The compelling documentary Bachelor Girls will be uncomfortably familiar to any middle-class female working professional who has moved to Mumbai and parked her bags outside an apartment block’s gates, hoping to find a decent roof over her head.

As the testimonies of the women interviewed by filmmaker Shikha Makan reveal, this idyllic image is often shattered in quick succession by brokers, landlords, and the powerful committees that rules the numerous co-operative housing societies in the city. Unattached women who have moved to the megapolis for education or work endure nothing less than an inquisition, which is sometimes disguised as paternalistic concern for their safety. The rulebook of morality is thrown at them – no visitors (especially male), no late nights, no cooking meat at home, no parties – but it hardly ends there. Once these adult women move in, they find that they are treated no better than children who need minding.


In one of the many bizarre incidents Makan captures, a woman had to give a letter to her building secretary every time she had friends over. When a married friend dropped in, her husband could not enter the apartment until he showed his marriage certificate. Fame is no guarantee against the suspicion that single women are up to no good. Actress Kalki Koechlin recounts her difficult house-hunting experiences. “They want photos with you and autographs, but they don’t want you to live with them,” Koechlin wryly says.

Watchmen voice their opinions; trivial incidents get blown out of proportion; questions of a highly personal nature are the order of the day. In more brutal expressions of the prejudice against single female tenants, they are harassed into moving out by night-time knocks on their door. One woman is tarnished as a prostitute who is running a brothel. She fights back, but many women simply move and submit to the scrutiny all over again.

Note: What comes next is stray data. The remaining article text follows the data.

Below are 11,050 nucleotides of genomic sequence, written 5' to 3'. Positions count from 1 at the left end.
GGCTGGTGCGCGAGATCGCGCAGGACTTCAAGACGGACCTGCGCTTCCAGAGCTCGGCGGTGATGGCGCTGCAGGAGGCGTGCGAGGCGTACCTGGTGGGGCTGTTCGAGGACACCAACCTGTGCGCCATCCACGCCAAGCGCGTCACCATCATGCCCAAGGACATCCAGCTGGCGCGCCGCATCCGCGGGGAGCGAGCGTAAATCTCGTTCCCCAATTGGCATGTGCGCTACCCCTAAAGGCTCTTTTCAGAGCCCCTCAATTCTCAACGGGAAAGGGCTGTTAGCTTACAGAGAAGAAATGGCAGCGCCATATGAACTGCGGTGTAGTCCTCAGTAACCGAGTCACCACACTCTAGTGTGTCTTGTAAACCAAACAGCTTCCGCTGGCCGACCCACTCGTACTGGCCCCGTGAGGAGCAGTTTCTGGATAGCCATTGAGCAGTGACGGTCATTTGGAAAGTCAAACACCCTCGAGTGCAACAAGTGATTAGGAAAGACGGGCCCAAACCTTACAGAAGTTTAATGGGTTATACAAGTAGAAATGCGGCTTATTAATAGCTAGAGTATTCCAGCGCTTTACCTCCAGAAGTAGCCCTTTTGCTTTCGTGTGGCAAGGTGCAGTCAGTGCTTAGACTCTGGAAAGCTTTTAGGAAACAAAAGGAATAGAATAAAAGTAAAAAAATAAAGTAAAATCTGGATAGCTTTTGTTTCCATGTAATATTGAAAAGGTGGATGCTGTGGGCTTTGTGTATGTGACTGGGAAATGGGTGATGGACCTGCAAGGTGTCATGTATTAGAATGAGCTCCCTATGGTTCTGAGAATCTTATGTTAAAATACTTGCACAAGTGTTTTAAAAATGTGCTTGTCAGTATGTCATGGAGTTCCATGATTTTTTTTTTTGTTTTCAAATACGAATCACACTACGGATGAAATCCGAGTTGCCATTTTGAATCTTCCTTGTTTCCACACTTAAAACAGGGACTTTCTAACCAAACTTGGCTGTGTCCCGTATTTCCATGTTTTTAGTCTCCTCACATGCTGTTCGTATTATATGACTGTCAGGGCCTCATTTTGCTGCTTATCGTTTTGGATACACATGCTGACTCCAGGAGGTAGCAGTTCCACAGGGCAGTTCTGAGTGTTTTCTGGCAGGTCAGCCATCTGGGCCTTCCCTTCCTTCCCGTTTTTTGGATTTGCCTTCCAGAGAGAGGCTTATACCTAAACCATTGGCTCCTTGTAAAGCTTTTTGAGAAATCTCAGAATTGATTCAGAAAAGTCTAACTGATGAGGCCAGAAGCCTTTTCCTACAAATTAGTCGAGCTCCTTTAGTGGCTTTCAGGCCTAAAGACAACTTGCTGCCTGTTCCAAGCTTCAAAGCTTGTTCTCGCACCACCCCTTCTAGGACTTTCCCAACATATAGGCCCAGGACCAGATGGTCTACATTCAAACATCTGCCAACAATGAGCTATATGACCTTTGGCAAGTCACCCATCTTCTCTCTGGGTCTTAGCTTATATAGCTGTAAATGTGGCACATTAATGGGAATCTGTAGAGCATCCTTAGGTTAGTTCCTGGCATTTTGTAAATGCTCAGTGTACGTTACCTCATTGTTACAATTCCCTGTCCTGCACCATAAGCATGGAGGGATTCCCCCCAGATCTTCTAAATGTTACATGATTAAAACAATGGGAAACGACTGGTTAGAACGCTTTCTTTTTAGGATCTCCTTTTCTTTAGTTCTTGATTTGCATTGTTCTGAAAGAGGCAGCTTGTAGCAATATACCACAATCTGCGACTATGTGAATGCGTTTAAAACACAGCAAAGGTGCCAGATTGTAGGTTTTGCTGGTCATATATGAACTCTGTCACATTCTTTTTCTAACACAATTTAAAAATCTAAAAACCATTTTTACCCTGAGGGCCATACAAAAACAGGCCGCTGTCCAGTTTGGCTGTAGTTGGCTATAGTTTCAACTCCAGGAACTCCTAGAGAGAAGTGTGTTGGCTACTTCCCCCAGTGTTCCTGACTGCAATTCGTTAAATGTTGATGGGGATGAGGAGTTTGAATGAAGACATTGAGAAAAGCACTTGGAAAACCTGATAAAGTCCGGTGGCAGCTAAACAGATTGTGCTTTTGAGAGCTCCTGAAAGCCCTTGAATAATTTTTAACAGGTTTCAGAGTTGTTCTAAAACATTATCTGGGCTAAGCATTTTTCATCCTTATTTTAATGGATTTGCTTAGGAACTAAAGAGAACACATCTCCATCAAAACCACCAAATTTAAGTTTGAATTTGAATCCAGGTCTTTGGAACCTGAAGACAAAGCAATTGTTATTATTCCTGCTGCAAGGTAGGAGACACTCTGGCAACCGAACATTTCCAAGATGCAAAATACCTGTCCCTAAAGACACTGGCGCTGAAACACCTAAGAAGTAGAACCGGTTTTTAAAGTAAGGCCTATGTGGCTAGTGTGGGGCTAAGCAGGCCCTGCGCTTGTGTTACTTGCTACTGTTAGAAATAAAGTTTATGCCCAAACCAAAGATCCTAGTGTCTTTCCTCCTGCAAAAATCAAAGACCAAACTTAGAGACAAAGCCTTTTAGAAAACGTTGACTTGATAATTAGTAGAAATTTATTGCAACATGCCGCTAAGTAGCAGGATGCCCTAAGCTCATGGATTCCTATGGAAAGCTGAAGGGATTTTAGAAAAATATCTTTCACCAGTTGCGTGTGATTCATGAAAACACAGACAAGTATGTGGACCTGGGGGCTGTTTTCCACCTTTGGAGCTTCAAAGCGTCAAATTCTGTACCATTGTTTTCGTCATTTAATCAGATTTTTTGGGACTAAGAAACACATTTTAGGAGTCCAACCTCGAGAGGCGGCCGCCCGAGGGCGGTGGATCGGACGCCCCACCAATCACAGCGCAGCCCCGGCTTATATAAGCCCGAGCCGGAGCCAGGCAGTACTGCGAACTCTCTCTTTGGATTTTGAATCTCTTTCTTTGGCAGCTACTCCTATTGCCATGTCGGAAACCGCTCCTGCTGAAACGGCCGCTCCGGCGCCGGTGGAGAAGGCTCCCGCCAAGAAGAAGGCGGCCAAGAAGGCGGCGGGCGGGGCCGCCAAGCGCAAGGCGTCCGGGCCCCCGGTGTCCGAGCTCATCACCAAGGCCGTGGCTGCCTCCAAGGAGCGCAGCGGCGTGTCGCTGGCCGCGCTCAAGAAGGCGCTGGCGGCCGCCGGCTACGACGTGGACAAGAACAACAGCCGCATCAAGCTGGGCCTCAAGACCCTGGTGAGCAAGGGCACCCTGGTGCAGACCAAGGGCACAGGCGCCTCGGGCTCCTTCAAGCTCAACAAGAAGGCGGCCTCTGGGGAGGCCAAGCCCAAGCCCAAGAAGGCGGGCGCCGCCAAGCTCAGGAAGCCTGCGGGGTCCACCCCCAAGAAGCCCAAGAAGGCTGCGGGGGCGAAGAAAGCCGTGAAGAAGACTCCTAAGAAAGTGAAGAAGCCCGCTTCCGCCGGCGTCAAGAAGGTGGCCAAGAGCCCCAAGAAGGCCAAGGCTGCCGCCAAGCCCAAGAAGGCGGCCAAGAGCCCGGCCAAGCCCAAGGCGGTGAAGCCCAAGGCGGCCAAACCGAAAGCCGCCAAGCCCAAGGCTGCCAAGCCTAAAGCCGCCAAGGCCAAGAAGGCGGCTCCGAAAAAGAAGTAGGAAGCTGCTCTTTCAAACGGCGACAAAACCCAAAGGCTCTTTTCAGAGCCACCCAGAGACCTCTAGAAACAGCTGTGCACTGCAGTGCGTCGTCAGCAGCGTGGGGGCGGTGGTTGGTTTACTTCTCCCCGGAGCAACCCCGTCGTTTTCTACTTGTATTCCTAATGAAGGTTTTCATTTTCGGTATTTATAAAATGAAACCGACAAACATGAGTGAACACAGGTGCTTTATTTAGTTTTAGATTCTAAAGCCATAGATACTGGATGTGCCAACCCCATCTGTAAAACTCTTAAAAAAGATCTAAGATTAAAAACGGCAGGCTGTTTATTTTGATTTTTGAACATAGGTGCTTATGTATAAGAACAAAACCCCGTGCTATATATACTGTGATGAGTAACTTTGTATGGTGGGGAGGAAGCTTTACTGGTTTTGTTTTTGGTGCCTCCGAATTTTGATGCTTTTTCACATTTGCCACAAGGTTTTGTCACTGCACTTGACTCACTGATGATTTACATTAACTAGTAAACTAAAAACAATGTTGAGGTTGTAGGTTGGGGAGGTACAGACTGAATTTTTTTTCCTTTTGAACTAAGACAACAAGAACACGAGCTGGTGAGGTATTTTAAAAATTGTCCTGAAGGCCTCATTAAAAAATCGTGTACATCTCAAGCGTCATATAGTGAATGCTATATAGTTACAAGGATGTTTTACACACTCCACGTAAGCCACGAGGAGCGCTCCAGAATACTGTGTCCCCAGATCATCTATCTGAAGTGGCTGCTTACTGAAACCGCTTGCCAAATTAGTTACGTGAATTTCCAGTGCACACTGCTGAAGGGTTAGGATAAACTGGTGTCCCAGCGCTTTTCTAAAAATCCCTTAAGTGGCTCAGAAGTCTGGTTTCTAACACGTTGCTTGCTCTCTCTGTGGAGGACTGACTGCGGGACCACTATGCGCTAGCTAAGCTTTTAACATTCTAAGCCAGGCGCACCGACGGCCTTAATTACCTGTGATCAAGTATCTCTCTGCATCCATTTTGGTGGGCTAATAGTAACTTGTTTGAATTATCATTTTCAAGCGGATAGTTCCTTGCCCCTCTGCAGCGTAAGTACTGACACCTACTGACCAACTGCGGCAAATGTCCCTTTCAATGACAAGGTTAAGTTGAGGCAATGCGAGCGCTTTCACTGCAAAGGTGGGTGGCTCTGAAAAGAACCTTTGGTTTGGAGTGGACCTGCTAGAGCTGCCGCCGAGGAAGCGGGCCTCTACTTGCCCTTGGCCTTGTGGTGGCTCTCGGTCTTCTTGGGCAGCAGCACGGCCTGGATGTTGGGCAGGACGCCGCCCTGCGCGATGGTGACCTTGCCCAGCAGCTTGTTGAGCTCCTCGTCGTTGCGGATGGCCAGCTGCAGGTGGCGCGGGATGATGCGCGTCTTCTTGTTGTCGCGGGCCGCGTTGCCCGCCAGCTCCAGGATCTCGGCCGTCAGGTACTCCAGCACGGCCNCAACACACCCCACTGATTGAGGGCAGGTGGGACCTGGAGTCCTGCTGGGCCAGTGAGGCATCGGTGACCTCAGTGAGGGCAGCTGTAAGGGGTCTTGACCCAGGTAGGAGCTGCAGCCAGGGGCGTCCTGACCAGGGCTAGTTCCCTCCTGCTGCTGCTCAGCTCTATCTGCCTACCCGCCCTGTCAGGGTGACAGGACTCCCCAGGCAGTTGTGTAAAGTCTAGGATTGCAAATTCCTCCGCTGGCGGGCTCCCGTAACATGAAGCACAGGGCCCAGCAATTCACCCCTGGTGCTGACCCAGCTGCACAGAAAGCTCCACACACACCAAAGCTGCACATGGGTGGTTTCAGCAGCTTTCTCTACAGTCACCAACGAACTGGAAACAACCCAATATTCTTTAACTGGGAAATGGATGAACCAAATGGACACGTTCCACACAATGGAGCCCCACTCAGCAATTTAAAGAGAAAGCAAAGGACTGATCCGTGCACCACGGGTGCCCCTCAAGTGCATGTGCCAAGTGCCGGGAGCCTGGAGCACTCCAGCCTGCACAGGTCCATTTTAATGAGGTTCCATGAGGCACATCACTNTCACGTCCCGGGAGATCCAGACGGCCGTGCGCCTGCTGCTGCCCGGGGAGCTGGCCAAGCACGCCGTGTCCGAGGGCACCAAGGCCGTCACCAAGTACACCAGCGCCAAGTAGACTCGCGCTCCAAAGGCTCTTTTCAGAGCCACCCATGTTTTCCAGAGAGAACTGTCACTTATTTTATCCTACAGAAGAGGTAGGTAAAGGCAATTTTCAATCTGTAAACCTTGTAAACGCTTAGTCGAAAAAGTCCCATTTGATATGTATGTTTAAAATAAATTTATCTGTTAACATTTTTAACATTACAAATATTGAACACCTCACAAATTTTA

“The documentary emerged out of personal experiences that I went through when I moved to Bombay 10 or 12 years ago,” Makan said. The advertising filmmaker kept hearing of similar incidents faced by single women over the years, and she was finally pushed into making a film in 2014 when one of her friends underwent a traumatic experience.

“When looking for homes, there is always something not right in the kind of houses being shown to you,” Makan said. “You are always being told, compromise a bit, you are a bachelor after all.”

As Makan started lining up an array of single female tenants to interview, ranging from bankers to students, a few patterns emerged. Mumbai might enjoy the reputation of being the safest Indian city¸ but its hostile attitude towards people with diverse backgrounds, faiths, eating habits and personal styles is well documented. Being unmarried, and being a woman, brings out the worst in some societies. “Housing discrimination is a very big problem across categories, and gender is common to all subsets,” Makan said. “Even single boys gets bracketed and don’t find it easy to get apartments, but the whole attitude towards women is gendered. We have travelled so far in our journeys of feminism and we want to take control of our lives, and yet, we have to face such archaic stereotypes.”

Women are constantly put on the defensive about their choices – to stay single, to not have children, to live on their own. “I have not used the word patriarchy even once in my film, although that is the most immediate answer,” Makan said. “The situation speaks volumes about the way we treat people, about who is more powerful in the smaller ambits of society, in this case, the housing society secretary or committee.”